public class BatBotResourceFactory {
 
    private transient static Logger log = Logger
	    .getLogger(BatBotResourceFactory.class.getName());
 
    private static final String APPLICATION_CONTEXT_FILE = "applicationContext.xml";
 
    ApplicationContext context;
 
    private static BatBotResourceFactory batBotResourceFactory;
 
    public static BatBotResourceFactory getSingleton() {
	if (null == batBotResourceFactory) {
	    batBotResourceFactory = new BatBotResourceFactory();
	}
	return batBotResourceFactory;
    }
 
    private BatBotResourceFactory() {
	context = new FileSystemXmlApplicationContext(APPLICATION_CONTEXT_FILE);
    }
 
    public FileHelperI getFileHelper() {
	return (FileHelperI) context.getBean("fileHelperBean");
    }
 
    public HttpHelperI getHttpHelper() {
	return (HttpHelperI) context.getBean("httpHelperBean");
    }
 
    public ActionExecutorI getActionExecutorI() {
	return (ActionExecutorI) context.getBean("ActionExecutorBean");
    }
 
}

the application context file

Image:250px-Subversion.png
You can download the complete code of this article from the Subversion repository at this link

Using the username:readonly and password: readonly

See the using the SVN repository instructions page for more help about this.


<?xml version="1.0" encoding="UTF-8"?>
<!DOCTYPE beans PUBLIC "-//SPRING//DTD BEAN//EN"
          "http://www.springframework.org/dtd/spring-beans.dtd">
<beans>
	<bean id="fileHelperBean" class="org.wikijava.network.batBot.delegates.XStreamFileHelper">
	</bean>
	<bean id="httpHelperBean" class="org.wikijava.network.batBot.delegates.HttpHelper">
	</bean>
	<bean id="ActionExecutorBean" class="org.wikijava.network.batBot.delegates.ActionExecutor">
	</bean>
</beans>

Comments from the users

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Alcor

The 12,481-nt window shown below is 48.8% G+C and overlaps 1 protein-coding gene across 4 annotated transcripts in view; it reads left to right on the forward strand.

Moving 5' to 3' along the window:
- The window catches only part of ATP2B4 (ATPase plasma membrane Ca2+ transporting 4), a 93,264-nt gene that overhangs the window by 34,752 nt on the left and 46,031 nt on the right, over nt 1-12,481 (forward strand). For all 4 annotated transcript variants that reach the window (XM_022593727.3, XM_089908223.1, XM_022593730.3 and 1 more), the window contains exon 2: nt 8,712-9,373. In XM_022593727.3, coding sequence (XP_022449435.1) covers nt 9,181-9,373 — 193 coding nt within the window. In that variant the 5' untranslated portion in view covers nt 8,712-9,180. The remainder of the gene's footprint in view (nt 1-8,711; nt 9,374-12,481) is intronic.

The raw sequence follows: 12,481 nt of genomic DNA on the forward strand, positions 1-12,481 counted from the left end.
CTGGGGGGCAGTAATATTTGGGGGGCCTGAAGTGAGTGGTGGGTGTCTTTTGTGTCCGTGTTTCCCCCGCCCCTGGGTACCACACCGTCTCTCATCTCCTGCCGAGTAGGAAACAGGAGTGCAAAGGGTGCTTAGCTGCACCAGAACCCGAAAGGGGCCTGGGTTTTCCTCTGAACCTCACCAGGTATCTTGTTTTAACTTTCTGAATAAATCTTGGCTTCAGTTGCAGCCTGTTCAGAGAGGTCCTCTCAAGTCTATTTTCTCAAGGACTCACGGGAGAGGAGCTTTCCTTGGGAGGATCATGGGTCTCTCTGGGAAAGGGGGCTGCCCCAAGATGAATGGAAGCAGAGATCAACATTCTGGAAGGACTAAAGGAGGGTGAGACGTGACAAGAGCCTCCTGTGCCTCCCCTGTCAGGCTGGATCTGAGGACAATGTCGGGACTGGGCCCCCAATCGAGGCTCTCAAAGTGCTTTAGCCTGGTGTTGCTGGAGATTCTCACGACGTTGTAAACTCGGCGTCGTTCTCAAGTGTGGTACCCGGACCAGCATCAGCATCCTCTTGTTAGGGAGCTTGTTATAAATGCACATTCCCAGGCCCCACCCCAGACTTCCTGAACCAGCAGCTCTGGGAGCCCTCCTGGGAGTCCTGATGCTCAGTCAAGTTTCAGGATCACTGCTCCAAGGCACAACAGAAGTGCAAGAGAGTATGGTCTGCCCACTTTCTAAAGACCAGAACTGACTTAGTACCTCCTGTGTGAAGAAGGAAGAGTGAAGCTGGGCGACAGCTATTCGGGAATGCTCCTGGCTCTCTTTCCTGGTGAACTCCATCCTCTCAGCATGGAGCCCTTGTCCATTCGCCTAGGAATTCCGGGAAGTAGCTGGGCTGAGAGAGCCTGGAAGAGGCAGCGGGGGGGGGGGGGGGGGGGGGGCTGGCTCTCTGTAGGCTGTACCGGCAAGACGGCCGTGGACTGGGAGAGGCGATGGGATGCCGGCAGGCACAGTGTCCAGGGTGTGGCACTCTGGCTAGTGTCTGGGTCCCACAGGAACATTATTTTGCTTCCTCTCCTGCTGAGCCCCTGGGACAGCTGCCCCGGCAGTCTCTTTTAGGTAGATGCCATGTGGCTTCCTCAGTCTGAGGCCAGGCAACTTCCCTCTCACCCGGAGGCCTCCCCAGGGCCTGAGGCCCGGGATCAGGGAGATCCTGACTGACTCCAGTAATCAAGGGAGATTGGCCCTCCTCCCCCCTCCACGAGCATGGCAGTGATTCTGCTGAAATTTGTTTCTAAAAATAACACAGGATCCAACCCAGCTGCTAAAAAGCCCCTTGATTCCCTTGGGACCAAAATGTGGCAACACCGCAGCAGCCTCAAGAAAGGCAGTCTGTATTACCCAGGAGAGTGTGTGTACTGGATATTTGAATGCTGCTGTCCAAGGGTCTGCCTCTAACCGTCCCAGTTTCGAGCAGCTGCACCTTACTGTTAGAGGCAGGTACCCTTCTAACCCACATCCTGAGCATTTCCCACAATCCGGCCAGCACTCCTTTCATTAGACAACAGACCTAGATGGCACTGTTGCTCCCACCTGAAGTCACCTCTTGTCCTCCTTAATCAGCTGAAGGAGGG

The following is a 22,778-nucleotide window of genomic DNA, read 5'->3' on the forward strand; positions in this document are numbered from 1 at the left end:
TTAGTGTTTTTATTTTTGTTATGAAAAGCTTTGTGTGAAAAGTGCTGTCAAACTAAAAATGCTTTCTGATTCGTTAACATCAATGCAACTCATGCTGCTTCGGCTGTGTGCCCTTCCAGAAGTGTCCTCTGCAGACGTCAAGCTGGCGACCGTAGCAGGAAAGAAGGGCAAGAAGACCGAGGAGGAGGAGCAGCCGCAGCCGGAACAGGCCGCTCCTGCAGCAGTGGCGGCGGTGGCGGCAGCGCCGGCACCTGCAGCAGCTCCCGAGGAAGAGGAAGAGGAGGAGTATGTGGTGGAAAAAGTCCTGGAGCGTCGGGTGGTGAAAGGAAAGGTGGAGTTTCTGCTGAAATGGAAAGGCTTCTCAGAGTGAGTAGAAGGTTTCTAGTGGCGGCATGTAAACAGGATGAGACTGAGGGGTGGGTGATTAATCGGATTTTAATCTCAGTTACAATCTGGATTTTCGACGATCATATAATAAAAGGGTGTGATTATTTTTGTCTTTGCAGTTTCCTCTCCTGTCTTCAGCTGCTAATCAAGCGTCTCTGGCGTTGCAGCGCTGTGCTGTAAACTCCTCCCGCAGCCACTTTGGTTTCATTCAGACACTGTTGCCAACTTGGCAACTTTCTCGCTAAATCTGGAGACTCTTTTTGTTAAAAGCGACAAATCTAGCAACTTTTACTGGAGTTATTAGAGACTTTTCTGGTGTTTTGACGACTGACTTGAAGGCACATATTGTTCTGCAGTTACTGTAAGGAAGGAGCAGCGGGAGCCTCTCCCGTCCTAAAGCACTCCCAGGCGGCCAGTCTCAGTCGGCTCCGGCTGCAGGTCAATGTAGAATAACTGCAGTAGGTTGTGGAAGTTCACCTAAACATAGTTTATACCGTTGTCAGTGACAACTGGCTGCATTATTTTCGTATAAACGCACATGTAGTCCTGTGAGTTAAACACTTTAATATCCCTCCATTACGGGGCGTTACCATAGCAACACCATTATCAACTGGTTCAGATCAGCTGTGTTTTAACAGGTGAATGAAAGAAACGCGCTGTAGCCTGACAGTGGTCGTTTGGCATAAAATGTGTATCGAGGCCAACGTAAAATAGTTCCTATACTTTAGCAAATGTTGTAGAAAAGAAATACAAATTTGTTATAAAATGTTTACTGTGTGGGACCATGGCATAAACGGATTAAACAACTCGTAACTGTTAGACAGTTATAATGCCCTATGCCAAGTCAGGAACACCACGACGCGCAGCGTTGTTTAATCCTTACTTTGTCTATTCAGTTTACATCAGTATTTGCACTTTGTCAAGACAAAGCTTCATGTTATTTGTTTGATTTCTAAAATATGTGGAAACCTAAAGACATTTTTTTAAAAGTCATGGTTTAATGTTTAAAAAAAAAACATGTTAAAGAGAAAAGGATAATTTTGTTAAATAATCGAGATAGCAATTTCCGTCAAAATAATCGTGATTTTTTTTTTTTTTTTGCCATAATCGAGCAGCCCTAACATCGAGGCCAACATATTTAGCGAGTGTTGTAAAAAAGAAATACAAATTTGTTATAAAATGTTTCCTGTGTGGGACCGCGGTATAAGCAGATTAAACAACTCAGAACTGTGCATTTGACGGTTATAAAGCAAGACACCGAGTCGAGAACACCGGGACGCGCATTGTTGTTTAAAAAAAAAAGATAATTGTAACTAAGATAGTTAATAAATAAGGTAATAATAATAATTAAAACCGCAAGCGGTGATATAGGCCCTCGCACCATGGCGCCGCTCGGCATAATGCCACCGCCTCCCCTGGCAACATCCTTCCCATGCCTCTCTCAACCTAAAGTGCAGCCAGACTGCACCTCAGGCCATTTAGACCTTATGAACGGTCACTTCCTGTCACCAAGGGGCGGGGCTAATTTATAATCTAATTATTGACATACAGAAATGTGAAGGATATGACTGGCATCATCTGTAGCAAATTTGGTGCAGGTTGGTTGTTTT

I'm plannin' to learn Spring and your article is great. Very well written.

Would you please explain me better the uses of the application context file?

--Alcor 16:30, 2 January 2009 (UTC)


Wow, that's an open question

Hi, Wow that's an open question, the application context can define everything within the Spring framework. From AOP to Web MVC to loads of other things. I recommend you a good reading on the Spring framework to get an answer to your question.

--DonGiulio 16:52, 3 January 2009 (UTC)


Santhosh

How can i instantiate Application Context?


--Santhosh 05:34, 18 May 2011 (PDT)


instantiate Application Context

Application Context is an interface, therefore it cannot be instantiated. What you can do is to instantiate one of the (non-abstract) classes that implement the application Context interface. In this example I used:

context = new FileSystemXmlApplicationContext(APPLICATION_CONTEXT_FILE);

but you can instantiate any other of the implementations. You can see a list of the default ones on the man page: here.

Hope this answers your question :)


--DonGiulio 11:35, 19 May 2011 (UTC)


Sunil

Hi I gone through this article.and i found that this is very useful for the begineer

Thanks

--Sunil 02:14, 19 July 2011 (PDT)